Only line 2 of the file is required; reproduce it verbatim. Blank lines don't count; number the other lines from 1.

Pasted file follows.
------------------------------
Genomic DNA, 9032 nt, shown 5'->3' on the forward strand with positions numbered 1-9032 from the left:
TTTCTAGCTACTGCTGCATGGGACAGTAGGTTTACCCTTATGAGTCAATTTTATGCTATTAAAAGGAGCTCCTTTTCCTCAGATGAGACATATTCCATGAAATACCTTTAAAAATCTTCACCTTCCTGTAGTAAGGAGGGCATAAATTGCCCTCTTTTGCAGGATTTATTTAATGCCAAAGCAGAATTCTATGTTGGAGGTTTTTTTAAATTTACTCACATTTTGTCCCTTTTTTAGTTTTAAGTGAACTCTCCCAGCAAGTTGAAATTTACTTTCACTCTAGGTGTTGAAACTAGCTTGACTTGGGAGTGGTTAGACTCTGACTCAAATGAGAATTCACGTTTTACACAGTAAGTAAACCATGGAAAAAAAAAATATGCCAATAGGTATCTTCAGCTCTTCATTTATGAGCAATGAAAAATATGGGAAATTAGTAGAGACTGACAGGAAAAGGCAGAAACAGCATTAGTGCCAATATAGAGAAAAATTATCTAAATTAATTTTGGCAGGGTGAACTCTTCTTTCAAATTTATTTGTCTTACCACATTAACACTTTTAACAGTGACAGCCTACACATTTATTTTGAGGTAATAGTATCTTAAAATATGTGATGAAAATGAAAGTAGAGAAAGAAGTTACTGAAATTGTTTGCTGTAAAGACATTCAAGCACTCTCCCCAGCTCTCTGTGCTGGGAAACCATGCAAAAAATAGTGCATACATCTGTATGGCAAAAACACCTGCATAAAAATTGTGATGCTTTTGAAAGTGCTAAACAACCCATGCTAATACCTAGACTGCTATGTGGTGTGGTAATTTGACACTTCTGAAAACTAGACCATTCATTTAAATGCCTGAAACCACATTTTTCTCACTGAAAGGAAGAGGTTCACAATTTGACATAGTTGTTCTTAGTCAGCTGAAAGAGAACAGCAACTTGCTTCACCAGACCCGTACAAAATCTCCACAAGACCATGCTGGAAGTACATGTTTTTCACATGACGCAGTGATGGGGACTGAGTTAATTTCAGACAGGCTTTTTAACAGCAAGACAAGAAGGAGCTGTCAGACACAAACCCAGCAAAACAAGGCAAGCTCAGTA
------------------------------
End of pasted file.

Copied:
TTTCTAGCTACTGCTGCATGGGACAGTAGGTTTACCCTTATGAGTCAATTTTATGCTATTAAAAGGAGCTCCTTTTCCTCAGATGAGACATATTCCATGAAATACCTTTAAAAATCTTCACCTTCCTGTAGTAAGGAGGGCATAAATTGCCCTCTTTTGCAGGATTTATTTAATGCCAAAGCAGAATTCTATGTTGGAGGTTTTTTTAAATTTACTCACATTTTGTCCCTTTTTTAGTTTTAAGTGAACTCTCCCAGCAAGTTGAAATTTACTTTCACTCTAGGTGTTGAAACTAGCTTGACTTGGGAGTGGTTAGACTCTGACTCAAATGAGAATTCACGTTTTACACAGTAAGTAAACCATGGAAAAAAAAAATATGCCAATAGGTATCTTCAGCTCTTCATTTATGAGCAATGAAAAATATGGGAAATTAGTAGAGACTGACAGGAAAAGGCAGAAACAGCATTAGTGCCAATATAGAGAAAAATTATCTAAATTAATTTTGGCAGGGTGAACTCTTCTTTCAAATTTATTTGTCTTACCACATTAACACTTTTAACAGTGACAGCCTACACATTTATTTTGAGGTAATAGTATCTTAAAATATGTGATGAAAATGAAAGTAGAGAAAGAAGTTACTGAAATTGTTTGCTGTAAAGACATTCAAGCACTCTCCCCAGCTCTCTGTGCTGGGAAACCATGCAAAAAATAGTGCATACATCTGTATGGCAAAAACACCTGCATAAAAATTGTGATGCTTTTGAAAGTGCTAAACAACCCATGCTAATACCTAGACTGCTATGTGGTGTGGTAATTTGACACTTCTGAAAACTAGACCATTCATTTAAATGCCTGAAACCACATTTTTCTCACTGAAAGGAAGAGGTTCACAATTTGACATAGTTGTTCTTAGTCAGCTGAAAGAGAACAGCAACTTGCTTCACCAGACCCGTACAAAATCTCCACAAGACCATGCTGGAAGTACATGTTTTTCACATGACGCAGTGATGGGGACTGAGTTAATTTCAGACAGGCTTTTTAACAGCAAGACAAGAAGGAGCTGTCAGACACAAACCCAGCAAAACAAGGCAAGCTCAGTA